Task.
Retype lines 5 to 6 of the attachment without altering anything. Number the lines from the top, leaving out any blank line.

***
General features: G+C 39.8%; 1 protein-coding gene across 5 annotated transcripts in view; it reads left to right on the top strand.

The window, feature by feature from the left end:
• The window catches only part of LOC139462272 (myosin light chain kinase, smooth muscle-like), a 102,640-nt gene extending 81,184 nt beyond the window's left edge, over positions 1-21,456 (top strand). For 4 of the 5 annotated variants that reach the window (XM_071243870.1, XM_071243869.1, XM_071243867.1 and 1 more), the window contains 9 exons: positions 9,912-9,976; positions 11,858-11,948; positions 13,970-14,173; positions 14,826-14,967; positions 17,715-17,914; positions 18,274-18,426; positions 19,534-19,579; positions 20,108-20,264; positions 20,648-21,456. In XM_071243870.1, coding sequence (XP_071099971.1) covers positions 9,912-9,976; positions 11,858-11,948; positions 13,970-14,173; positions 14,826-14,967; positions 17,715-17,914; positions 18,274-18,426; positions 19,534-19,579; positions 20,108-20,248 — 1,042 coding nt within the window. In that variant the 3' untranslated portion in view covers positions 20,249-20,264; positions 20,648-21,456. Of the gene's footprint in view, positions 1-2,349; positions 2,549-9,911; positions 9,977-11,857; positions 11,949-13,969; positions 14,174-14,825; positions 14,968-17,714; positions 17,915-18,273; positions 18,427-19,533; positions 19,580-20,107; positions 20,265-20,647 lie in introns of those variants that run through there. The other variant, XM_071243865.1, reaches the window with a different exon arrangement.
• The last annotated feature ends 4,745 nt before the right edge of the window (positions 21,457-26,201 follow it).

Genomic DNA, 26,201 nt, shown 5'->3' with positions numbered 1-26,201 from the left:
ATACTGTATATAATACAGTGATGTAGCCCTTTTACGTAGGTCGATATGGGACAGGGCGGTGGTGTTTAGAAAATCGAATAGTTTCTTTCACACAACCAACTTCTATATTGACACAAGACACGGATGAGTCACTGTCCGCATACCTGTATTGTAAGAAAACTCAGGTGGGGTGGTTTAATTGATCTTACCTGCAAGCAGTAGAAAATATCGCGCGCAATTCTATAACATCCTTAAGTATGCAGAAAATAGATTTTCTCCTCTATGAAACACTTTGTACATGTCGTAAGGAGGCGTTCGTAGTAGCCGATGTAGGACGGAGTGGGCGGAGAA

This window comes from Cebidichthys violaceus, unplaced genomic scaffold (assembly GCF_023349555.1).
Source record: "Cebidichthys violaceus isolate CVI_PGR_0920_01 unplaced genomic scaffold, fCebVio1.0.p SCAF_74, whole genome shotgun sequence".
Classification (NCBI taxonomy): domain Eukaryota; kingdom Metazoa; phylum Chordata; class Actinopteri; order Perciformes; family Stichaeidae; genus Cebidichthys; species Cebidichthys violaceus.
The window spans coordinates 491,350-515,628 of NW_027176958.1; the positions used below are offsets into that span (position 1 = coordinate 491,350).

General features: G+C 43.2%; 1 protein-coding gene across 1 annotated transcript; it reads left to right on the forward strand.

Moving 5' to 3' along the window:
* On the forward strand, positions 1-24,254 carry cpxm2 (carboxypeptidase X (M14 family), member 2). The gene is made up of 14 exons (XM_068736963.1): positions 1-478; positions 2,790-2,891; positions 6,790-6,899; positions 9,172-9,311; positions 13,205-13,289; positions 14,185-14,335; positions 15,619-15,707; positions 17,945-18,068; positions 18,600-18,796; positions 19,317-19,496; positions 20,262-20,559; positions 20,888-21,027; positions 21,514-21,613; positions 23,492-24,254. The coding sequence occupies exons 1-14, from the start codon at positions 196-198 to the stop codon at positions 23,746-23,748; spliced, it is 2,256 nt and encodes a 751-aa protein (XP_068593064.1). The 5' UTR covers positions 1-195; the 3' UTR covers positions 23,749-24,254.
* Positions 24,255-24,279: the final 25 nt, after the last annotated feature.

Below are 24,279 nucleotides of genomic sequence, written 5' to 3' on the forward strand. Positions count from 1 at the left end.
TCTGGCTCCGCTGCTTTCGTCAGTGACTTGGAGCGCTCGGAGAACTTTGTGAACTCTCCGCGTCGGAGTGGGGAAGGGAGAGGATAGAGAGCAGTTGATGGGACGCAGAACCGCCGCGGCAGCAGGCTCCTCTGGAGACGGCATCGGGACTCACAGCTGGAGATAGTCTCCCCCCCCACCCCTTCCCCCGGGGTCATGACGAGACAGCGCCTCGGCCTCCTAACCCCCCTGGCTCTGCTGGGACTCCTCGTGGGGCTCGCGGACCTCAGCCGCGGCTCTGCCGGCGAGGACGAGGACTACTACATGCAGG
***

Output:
Genomic DNA, 26,201 nt, shown 5'->3' with positions numbered 1-26,201 from the left:
ATACTGTATATAATACAGTGATGTAGCCCTTTTACGTAGGTCGATATGGGACAGGGCGGTGGTGTTTAGAAAATCGAATAGTTTCTTTCACACAACCAACTTCTATATTGACACAAGACACGGATGAGTCACTGTCCGCATACCTGTATTGTAAGAAAACTCAGGTGGGGTGGTTTAATTGATCTTACCTGCAAGCAGTAGAAAATATCGCGCGCAATTCTATAACATCCTTAAGTATGCAGAAAATAGATTTTCTCCTCTATGAAACACTTTGTACATGTCGTAAGGAGGCGTTCGTAGTAGCCGATGTAGGACGGAGTGGGCGGAGAA